nick at ccl4.org
Fri Oct 2 11:26:33 BST 2009
On Fri, Oct 02, 2009 at 10:49:04AM +0100, Tom Hukins wrote:
> On Fri, Oct 02, 2009 at 10:26:06AM +0100, Nicholas Clark wrote:
> > However, one can't take payments from Maestro unless one has 3D insecure.
> > (And it seems that even easyJet are no longer large enough to wiggle out
> > of that one)
> Nor are Google:
Then again, Maestro screwed up and is screwed.
Switch was "if you see a Switch logo, you can use your Switch card"
Maestro is, well, printed A4 sheets in shop windows with
"Austrian Maestro Only"
It's one logo applied to 15 or so different debit card schemes, without
guaranteeing any sort of interoperability. Which destroys any sort of brand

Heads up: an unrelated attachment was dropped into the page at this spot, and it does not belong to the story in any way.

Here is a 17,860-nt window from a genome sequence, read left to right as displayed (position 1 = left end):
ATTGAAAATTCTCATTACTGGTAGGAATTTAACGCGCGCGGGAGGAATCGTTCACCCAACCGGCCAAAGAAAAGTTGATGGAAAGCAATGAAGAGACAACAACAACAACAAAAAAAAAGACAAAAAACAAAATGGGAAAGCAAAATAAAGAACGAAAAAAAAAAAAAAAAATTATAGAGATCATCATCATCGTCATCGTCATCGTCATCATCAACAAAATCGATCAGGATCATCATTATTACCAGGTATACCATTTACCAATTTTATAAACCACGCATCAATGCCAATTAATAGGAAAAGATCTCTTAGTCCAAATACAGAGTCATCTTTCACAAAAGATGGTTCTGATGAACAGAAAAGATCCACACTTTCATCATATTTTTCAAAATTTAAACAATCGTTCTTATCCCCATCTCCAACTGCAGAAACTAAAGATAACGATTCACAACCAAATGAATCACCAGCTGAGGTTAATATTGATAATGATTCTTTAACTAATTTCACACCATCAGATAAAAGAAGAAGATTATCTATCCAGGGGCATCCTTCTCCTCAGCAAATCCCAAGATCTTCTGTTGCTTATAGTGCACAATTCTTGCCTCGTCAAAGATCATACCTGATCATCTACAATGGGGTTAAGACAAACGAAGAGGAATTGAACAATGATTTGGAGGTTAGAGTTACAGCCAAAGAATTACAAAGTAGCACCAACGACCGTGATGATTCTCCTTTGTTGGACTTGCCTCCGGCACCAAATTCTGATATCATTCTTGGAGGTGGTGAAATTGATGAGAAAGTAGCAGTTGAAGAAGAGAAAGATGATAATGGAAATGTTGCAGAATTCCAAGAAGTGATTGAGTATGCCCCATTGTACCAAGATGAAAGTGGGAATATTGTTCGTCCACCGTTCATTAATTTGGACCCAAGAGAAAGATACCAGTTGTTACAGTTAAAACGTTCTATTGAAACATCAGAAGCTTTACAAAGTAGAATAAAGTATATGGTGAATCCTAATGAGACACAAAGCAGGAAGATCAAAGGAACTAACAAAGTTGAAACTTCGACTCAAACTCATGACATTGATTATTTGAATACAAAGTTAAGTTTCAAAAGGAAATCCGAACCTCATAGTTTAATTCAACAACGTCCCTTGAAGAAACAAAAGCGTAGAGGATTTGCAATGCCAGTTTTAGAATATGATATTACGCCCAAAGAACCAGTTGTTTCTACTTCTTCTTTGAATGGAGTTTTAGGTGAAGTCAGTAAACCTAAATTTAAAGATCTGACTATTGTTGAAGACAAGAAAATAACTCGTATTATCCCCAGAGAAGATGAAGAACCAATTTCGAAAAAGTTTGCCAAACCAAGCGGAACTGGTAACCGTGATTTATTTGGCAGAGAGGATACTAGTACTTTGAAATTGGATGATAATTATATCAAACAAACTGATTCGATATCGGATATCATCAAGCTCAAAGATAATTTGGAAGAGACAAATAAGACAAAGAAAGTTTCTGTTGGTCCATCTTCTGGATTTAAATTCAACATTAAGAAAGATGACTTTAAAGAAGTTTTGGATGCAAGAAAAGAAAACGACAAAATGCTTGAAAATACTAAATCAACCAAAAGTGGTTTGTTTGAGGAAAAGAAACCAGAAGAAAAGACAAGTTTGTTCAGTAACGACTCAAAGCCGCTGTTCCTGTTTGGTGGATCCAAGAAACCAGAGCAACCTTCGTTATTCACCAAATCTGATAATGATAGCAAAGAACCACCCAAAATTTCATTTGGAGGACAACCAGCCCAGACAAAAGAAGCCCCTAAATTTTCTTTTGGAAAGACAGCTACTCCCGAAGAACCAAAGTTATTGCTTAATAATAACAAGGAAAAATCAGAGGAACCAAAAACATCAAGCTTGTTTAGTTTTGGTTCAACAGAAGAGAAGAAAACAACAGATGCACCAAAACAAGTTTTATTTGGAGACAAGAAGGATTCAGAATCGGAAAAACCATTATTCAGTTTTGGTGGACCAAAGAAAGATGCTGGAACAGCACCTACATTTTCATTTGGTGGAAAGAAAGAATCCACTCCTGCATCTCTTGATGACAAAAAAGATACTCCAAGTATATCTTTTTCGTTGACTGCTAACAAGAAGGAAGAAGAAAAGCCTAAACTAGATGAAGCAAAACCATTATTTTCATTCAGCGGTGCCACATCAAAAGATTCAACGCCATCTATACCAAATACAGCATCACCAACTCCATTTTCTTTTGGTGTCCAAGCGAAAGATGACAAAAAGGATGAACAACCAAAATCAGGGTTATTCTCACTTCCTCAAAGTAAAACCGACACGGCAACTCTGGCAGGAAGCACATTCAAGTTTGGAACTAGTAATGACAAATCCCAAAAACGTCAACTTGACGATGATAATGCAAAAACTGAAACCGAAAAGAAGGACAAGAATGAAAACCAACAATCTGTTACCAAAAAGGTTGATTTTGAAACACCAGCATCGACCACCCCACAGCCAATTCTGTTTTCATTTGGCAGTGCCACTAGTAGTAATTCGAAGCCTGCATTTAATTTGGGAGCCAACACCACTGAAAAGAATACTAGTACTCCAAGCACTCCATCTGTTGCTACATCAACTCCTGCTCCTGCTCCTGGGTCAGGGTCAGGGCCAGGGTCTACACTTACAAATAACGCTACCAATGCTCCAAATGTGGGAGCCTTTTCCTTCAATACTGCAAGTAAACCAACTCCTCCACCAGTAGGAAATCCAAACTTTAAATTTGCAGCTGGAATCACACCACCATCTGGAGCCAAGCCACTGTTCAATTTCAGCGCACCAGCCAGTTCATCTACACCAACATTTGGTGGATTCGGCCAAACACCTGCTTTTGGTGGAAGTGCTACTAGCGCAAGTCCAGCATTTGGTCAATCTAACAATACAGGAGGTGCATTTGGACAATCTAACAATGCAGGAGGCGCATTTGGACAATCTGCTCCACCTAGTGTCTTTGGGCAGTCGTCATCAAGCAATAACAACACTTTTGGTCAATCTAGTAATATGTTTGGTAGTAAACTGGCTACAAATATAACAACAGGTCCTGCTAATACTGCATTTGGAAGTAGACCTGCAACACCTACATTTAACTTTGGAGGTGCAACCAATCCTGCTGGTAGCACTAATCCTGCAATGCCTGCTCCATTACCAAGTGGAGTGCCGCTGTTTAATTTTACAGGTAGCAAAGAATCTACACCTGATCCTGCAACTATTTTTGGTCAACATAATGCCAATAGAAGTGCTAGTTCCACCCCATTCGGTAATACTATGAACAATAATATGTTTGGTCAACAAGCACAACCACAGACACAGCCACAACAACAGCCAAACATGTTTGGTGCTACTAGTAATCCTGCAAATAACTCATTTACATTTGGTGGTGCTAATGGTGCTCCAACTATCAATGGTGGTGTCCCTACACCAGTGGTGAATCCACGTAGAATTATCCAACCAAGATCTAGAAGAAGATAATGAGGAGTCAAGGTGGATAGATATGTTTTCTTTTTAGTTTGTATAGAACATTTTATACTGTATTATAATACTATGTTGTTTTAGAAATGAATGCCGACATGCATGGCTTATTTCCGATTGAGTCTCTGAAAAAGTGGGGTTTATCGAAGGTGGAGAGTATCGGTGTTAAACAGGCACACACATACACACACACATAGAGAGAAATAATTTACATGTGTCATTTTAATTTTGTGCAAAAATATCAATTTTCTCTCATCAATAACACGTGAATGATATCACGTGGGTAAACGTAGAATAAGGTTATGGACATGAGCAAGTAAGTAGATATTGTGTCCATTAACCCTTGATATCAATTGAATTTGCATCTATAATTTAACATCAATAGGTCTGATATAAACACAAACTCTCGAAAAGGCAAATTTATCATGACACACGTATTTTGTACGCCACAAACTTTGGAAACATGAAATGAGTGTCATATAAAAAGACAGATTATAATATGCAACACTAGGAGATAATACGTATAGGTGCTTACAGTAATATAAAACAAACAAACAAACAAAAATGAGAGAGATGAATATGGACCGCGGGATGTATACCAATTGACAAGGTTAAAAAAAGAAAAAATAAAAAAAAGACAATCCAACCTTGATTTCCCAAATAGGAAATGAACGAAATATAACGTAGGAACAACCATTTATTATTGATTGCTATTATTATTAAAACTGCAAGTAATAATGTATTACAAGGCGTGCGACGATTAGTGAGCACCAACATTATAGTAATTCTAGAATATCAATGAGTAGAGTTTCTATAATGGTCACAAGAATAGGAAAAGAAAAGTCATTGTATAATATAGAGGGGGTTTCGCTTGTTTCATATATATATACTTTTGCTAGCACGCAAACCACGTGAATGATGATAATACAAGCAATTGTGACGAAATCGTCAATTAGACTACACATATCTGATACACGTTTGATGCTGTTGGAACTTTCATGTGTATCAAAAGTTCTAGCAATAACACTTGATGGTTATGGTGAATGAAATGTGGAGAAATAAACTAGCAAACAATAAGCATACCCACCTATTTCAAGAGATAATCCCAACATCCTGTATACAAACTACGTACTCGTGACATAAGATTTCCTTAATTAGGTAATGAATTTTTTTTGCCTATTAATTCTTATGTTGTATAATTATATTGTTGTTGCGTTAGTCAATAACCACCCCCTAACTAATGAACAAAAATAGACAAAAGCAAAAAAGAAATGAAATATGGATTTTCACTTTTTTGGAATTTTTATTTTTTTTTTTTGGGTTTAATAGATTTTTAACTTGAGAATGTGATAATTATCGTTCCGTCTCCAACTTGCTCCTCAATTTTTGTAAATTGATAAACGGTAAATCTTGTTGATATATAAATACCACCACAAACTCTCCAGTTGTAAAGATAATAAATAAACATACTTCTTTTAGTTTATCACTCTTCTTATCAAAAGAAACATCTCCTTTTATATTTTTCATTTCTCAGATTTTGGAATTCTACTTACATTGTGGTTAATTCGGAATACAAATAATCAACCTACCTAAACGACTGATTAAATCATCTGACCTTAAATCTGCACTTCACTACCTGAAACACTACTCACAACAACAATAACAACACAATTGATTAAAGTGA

value it might have had. There's a technical term for this, but apparently
I'm not supposed to use it in front of small children*.
Maestro is being replaced by Mastercard Debit, which is not tainted with this
In the UK, at least HSBC and RBS are replacing Maestro. With *Visa* Debit.
Oh yes, and Switch was screwed because not all Switch cards pass the Luhn
check. Card length limit is 19 digits, and HSBC used to issue Switch cards
that were $BIN . $sort_code . $account_number, which used up all 19 digits,
so they had no ability to make the card meet the spec about the checksum.
Various *merchant acquirers* seem not to know this, as they reject them
rather than trying to auth.
Then again, a certain large UK bank not owned by the government will happily
auth *anything*, then refuse to settle it, and then complain that one is
sending it bogus data. *You* bloody *authed* it. "Oh well, if we can't get
through to the issuing bank in time, we just auth it anyway"
And nearly all of them have test auth systems that differ from their live
systems. Some of which you can DOS by accident, some with data files that
meet the specs.
* even if she throws up on me.
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